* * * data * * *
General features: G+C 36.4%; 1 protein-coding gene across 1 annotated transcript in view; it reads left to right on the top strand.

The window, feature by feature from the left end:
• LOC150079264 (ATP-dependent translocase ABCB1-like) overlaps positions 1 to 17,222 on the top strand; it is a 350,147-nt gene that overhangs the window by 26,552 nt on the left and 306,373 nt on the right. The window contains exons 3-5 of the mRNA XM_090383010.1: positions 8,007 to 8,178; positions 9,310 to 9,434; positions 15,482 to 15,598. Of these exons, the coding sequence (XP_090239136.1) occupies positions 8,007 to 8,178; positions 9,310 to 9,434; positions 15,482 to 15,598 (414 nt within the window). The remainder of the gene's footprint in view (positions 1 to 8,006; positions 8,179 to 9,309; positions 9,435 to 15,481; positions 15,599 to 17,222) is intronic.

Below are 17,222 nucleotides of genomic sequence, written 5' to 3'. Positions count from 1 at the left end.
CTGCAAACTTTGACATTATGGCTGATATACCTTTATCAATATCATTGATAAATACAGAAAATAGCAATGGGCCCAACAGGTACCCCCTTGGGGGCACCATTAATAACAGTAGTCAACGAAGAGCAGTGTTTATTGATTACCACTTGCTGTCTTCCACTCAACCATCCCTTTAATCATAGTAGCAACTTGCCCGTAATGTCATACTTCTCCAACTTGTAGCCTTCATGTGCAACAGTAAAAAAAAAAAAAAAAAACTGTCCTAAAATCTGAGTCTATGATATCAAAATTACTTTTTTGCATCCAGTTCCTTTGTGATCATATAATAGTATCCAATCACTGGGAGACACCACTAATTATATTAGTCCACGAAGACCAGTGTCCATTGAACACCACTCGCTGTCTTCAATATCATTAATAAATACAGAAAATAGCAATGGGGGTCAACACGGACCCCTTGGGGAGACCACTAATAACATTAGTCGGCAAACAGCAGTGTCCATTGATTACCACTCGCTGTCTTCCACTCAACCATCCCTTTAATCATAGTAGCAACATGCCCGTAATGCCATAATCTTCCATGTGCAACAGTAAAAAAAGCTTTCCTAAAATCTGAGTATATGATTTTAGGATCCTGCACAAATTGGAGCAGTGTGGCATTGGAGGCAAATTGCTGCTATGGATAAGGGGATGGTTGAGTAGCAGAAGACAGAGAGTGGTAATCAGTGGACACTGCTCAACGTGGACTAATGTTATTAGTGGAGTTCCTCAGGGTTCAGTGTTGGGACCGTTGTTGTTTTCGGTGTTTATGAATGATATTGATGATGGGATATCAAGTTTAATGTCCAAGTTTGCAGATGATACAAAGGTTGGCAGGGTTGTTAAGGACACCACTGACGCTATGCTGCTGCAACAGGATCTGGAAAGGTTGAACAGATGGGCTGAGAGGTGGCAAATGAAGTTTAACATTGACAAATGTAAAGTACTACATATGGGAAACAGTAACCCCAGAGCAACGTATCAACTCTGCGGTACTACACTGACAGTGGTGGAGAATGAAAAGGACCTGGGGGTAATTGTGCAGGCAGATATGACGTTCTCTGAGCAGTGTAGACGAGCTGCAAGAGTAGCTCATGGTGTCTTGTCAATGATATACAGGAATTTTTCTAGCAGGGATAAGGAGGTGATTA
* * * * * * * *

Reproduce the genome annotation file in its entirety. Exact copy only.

General features: G+C 36.4%; 1 protein-coding gene across 1 annotated transcript in view; it reads left to right on the top strand.

The window, feature by feature from the left end:
• LOC150079264 (ATP-dependent translocase ABCB1-like) overlaps positions 1 to 17,222 on the top strand; it is a 350,147-nt gene that overhangs the window by 26,552 nt on the left and 306,373 nt on the right. The window contains exons 3-5 of the mRNA XM_090383010.1: positions 8,007 to 8,178; positions 9,310 to 9,434; positions 15,482 to 15,598. Of these exons, the coding sequence (XP_090239136.1) occupies positions 8,007 to 8,178; positions 9,310 to 9,434; positions 15,482 to 15,598 (414 nt within the window). The remainder of the gene's footprint in view (positions 1 to 8,006; positions 8,179 to 9,309; positions 9,435 to 15,481; positions 15,599 to 17,222) is intronic.

Below are 17,222 nucleotides of genomic sequence, written 5' to 3'. Positions count from 1 at the left end.
CTGCAAACTTTGACATTATGGCTGATATACCTTTATCAATATCATTGATAAATACAGAAAATAGCAATGGGCCCAACAGGTACCCCCTTGGGGGCACCATTAATAACAGTAGTCAACGAAGAGCAGTGTTTATTGATTACCACTTGCTGTCTTCCACTCAACCATCCCTTTAATCATAGTAGCAACTTGCCCGTAATGTCATACTTCTCCAACTTGTAGCCTTCATGTGCAACAGTAAAAAAAAAAAAAAAAAACTGTCCTAAAATCTGAGTCTATGATATCAAAATTACTTTTTTGCATCCAGTTCCTTTGTGATCATATAATAGTATCCAATCACTGGGAGACACCACTAATTATATTAGTCCACGAAGACCAGTGTCCATTGAACACCACTCGCTGTCTTCAATATCATTAATAAATACAGAAAATAGCAATGGGGGTCAACACGGACCCCTTGGGGAGACCACTAATAACATTAGTCGGCAAACAGCAGTGTCCATTGATTACCACTCGCTGTCTTCCACTCAACCATCCCTTTAATCATAGTAGCAACATGCCCGTAATGCCATAATCTTCCATGTGCAACAGTAAAAAAAGCTTTCCTAAAATCTGAGTATATGATTTTAGGATCCTGCACAAATTGGAGCAGTGTGGCATTGGAGGCAAATTGCTGCTATGGATAAGGGGATGGTTGAGTAGCAGAAGACAGAGAGTGGTAATCAGTGGACACTGCTCAACGTGGACTAATGTTATTAGTGGAGTTCCTCAGGGTTCAGTGTTGGGACCGTTGTTGTTTTCGGTGTTTATGAATGATATTGATGATGGGATATCAAGTTTAATGTCCAAGTTTGCAGATGATACAAAGGTTGGCAGGGTTGTTAAGGACACCACTGACGCTATGCTGCTGCAACAGGATCTGGAAAGGTTGAACAGATGGGCTGAGAGGTGGCAAATGAAGTTTAACATTGACAAATGTAAAGTACTACATATGGGAAACAGTAACCCCAGAGCAACGTATCAACTCTGCGGTACTACACTGACAGTGGTGGAGAATGAAAAGGACCTGGGGGTAATTGTGCAGGCAGATATGACGTTCTCTGAGCAGTGTAGACGAGCTGCAAGAGTAGCTCATGGTGTCTTGTCAATGATATACAGGAATTTTTCTAGCAGGGATAAGGAGGTGATTA